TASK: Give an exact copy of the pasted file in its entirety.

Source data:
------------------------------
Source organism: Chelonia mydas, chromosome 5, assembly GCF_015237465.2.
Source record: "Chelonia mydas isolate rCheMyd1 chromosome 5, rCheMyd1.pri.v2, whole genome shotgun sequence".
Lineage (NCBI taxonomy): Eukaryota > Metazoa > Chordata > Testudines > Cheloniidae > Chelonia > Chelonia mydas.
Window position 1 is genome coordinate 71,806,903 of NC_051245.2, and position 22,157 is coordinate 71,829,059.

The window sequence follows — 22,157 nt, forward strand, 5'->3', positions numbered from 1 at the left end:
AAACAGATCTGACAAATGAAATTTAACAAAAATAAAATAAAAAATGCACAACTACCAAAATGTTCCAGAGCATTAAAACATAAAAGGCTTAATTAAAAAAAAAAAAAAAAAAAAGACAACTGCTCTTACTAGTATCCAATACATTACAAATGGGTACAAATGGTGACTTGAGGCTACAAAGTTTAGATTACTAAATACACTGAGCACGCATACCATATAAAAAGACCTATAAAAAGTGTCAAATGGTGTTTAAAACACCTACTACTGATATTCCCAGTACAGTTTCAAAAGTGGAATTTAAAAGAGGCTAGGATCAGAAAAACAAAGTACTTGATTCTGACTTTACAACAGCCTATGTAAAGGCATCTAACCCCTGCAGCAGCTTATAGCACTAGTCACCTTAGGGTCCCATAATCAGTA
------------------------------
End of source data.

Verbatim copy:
Source organism: Chelonia mydas, chromosome 5, assembly GCF_015237465.2.
Source record: "Chelonia mydas isolate rCheMyd1 chromosome 5, rCheMyd1.pri.v2, whole genome shotgun sequence".
Lineage (NCBI taxonomy): Eukaryota > Metazoa > Chordata > Testudines > Cheloniidae > Chelonia > Chelonia mydas.
Window position 1 is genome coordinate 71,806,903 of NC_051245.2, and position 22,157 is coordinate 71,829,059.

The window sequence follows — 22,157 nt, forward strand, 5'->3', positions numbered from 1 at the left end:
AAACAGATCTGACAAATGAAATTTAACAAAAATAAAATAAAAAATGCACAACTACCAAAATGTTCCAGAGCATTAAAACATAAAAGGCTTAATTAAAAAAAAAAAAAAAAAAAAGACAACTGCTCTTACTAGTATCCAATACATTACAAATGGGTACAAATGGTGACTTGAGGCTACAAAGTTTAGATTACTAAATACACTGAGCACGCATACCATATAAAAAGACCTATAAAAAGTGTCAAATGGTGTTTAAAACACCTACTACTGATATTCCCAGTACAGTTTCAAAAGTGGAATTTAAAAGAGGCTAGGATCAGAAAAACAAAGTACTTGATTCTGACTTTACAACAGCCTATGTAAAGGCATCTAACCCCTGCAGCAGCTTATAGCACTAGTCACCTTAGGGTCCCATAATCAGTA